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Usually in games you run into the distinction between player knowledge and character knowledge. You, as you start playing the game, are new to the world, and therefore don’t know a lot of basic stuff about it. Your character, on the other hand, has (in most cases) been living in it for a while, so they know a bunch of stuff already, but they also don’t know what the player knows about the game. The challenge for a dev is working the exchange of knowledge between the two, without making it stupid and obvious and ruining the game.
This is best exemplified by the conflict that occurs when I play Dungeons and Dragons with my friend Dean, and we’ve made new characters: I already know that Dean is an asshole player who plays asshole rogues, but my new character does not know this, and so I can’t make her do the wisest, easiest thing, which would be to immediately stab Dean’s character in the face before he does something intentionally ruinous. This would be stupid and obvious and ruining the game, apparently.
Leaving Lyndow removes this challenge by, one imagines, looking in a calculating way at the player for a few moments and then going ‘You should be smart enough to figure this out without my help.’
Clara, the girl you’re playing as, has been living on this island her whole life. She has established relationships with friends and family, and as such they talk to each other without giving a damn if you have the full context or not. It’s frankly none of your business. There’s no ‘Ah, there you are Clara, my oldest friend whom I have known since childhood!’. Instead you get a little context from letters about you that are left lying around by your family, objects you find, or memories that Clara recalls (again, mostly divorced from their full context, because Clara doesn’t need them).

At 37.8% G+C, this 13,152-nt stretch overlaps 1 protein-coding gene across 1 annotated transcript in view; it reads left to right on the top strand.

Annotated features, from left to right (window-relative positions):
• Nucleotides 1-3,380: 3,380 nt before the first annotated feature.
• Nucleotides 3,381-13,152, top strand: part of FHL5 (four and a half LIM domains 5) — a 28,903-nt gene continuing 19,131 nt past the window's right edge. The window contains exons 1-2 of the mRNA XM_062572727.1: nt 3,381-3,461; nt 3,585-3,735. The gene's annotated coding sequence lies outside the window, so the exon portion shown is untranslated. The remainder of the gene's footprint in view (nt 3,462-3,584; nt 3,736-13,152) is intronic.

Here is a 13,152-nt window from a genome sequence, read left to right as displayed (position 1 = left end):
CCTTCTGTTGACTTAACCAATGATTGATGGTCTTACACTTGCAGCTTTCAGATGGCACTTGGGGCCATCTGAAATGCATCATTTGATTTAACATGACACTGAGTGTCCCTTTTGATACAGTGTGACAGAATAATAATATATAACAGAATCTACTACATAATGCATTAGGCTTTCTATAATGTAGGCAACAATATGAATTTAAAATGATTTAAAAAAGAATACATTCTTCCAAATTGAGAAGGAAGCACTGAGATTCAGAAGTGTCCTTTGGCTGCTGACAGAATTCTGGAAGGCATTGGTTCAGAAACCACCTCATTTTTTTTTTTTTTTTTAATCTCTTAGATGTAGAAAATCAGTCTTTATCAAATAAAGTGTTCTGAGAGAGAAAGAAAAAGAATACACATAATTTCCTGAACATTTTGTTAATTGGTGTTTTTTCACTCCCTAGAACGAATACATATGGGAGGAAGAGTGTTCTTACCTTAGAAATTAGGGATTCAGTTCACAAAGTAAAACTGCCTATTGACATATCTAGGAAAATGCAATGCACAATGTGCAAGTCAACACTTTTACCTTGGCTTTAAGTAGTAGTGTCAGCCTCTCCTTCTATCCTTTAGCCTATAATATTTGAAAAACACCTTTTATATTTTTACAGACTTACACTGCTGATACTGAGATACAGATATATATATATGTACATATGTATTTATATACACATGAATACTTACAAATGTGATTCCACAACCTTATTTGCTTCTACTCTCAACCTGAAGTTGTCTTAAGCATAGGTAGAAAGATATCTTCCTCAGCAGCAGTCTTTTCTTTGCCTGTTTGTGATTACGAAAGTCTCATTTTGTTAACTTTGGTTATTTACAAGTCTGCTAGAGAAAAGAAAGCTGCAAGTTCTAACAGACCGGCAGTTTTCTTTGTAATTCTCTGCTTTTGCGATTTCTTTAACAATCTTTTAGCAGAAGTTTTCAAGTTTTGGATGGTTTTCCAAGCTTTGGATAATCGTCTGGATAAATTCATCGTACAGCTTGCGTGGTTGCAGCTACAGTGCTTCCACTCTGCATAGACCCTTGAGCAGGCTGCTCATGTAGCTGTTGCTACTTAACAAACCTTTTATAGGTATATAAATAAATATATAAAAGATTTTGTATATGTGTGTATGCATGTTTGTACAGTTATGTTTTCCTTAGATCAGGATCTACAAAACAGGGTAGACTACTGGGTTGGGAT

Rather than being frustrating it’s actually quite refreshing. The characters in Leaving Lyndow have conversations like actual real people. Clara runs into a guy who you’re pretty sure she recently broke up with, but they never actually say so (because if you’re going out with someone both parties are aware of the situation and don’t need to voice it out loud), and instead have a wistful talk about the last time they spoke.
I was in Clara’s uncle’s home, a one room cottage on a farm for fantastical seedpods that look a bit like hench dandelions, when he walked in on me reading a letter about Clara from her mother. He asked if I’d found anything interesting and I lied, expecting him to shrug and believe me as would happen in a lot of games. He immediately called me out because he had literally seen me reading it and wasn’t having any of my shit.
Getting to figure out the shape of Clara’s life and how she knows the people around her was great, because it made Leaving Lyndow feel real. But it also made the game feel a little incomplete: here is a life, which you may have an hour of, but no more. If this is an example of how characterisation and dialogue will work in Eastshade, the larger game Leaving Lyndow is an offshoot from, then colour me interested, but while the characters in Leaving Lyndow work divorced from their context, the game itself doesn’t quite manage to.
This doesn’t mean I didn’t enjoy being an observer on the fringe of Clara’s life, though. I think she has a rather good life. I hope it carries on that way without me.